Sunday, November 09, 2008

Education, Education, Education

Sorry about the lack of posts, but I'm still wrestling with the cretins at '3' who no longer broadcast the internet in my area. I'm actually starting to wonder whether a former disgruntled pupil has somehow got a job as an engineer with them and is taking revenge on me. Mind you, as all my former pupils were disgruntled, tracking down the culprit will not be easy.

Here's a good post by 'Nightjack', which neatly sums up the problems in many State Schools. I can vividly remember two occasions where my boss virtually begged me not to phone the Police after a parent threatened me.

State Education suffers from two problems. The first is the behaviour of some pupils and their parents. The second is the Teachers. It is a big taboo in the profession to mention this, but we have an ever increasing number of gullible staff who have been brainwashed by their Training Courses into believing that discipline is a naughty word and that their job is to introduce endless new teaching methods whilst pandering to every whim of each child in their care.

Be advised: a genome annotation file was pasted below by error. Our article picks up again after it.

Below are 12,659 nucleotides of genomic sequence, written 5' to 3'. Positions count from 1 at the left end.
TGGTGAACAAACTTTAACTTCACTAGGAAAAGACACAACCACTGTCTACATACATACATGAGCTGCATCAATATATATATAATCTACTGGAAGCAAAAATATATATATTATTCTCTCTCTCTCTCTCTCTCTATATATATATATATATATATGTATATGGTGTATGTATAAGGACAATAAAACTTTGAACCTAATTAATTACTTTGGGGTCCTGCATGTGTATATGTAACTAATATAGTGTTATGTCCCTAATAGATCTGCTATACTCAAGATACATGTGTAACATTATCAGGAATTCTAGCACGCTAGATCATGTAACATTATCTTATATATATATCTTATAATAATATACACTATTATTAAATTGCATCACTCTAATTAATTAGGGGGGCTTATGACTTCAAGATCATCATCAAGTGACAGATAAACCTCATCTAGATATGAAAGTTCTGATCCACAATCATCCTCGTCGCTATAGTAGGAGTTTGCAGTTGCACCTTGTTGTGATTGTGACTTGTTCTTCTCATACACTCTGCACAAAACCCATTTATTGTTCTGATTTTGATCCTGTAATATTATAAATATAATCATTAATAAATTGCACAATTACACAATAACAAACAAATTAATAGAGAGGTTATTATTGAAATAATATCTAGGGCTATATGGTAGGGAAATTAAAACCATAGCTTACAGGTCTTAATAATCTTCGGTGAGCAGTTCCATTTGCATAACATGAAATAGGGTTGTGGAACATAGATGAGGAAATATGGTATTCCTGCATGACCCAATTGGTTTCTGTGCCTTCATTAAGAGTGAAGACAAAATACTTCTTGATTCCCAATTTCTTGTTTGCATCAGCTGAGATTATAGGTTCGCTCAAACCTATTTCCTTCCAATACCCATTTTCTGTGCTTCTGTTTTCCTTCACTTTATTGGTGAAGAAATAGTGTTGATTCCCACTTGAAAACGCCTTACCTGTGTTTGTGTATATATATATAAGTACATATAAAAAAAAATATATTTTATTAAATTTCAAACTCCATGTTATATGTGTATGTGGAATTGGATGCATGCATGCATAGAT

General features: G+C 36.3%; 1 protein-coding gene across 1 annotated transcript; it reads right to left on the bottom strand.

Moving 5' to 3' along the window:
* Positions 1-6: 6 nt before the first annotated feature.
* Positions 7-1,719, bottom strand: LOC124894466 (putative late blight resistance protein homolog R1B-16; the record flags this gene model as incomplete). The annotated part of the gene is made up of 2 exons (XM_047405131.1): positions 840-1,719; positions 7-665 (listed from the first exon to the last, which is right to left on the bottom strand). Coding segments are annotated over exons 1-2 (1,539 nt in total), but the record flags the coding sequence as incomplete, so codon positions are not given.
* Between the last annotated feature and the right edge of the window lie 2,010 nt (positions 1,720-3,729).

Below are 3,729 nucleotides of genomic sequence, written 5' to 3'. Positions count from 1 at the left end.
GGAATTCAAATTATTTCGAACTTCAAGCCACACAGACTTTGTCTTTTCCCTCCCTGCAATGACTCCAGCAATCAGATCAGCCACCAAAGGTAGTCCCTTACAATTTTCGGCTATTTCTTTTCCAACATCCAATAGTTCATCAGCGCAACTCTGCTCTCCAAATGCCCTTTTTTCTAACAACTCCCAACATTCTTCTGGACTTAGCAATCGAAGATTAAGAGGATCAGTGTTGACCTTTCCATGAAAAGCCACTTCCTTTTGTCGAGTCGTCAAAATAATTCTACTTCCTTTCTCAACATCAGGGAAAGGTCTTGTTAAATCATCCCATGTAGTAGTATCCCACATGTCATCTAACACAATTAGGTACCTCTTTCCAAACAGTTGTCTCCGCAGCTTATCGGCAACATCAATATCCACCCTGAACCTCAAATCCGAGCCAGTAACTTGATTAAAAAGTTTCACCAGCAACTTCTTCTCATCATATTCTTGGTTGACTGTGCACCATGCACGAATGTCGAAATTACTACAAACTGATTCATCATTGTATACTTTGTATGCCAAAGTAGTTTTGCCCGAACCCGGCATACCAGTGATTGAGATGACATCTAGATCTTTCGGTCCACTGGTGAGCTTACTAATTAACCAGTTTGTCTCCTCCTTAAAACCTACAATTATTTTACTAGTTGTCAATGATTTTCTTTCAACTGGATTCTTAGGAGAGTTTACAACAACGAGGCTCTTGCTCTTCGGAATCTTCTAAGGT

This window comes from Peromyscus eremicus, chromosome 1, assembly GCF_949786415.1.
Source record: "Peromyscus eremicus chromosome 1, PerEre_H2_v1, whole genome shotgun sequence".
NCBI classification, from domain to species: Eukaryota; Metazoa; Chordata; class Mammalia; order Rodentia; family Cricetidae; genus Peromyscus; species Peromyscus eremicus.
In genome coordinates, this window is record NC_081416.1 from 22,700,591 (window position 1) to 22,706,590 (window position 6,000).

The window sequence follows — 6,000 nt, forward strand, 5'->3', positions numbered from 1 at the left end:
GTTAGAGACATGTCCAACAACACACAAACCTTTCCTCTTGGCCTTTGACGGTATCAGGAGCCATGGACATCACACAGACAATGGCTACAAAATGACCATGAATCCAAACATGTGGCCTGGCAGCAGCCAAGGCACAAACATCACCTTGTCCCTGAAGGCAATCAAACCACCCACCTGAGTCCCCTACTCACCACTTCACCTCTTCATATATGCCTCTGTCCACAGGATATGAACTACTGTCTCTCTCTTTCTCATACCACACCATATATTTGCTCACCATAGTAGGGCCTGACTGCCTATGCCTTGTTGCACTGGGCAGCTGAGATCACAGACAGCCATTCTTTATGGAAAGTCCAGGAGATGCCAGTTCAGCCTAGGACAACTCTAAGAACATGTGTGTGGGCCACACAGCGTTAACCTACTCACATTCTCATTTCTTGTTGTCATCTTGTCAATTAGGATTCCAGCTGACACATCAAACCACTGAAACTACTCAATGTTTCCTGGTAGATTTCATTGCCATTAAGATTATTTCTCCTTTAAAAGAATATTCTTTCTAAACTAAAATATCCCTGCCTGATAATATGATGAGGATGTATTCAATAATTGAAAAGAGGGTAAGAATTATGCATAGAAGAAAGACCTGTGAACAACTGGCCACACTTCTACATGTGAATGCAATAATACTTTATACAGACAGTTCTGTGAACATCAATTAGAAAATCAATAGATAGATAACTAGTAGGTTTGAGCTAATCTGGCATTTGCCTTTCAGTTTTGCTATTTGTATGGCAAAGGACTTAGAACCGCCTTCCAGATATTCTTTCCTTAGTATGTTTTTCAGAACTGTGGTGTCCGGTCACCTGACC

The selection process for promotion then continues to weed out those with the courage to enforce good behaviour, leaving us with a huge number of weak Heads who are afraid to take action because they are not strong enough to resist the pressure from the Government to reduce Expulsions.

There's another article on a similar topic here, and just in case you think that I might be exaggerating the madness in our education system then have a read of this

16 comments:

Anonymous said...

Spot on Mr Chalk, you have summed up the problems with our state system in a nutshell. I have always wondered why the head teachers' unions don't fight many of these new initiatives - thus protecting both their staff and pupils - but yes, it's clear that they have often got where they are because they DON'T. I have also seen for myself how an excellent teacher can be villified and weeded out - at my child's school.

Anonymous said...

Couldn't agree more. Teacher training is now nothing more than a political correctness indoctrination camp. I despair at the lack of subject knowledge combined with an inability to control a class, that is the trademark of so many new teachers.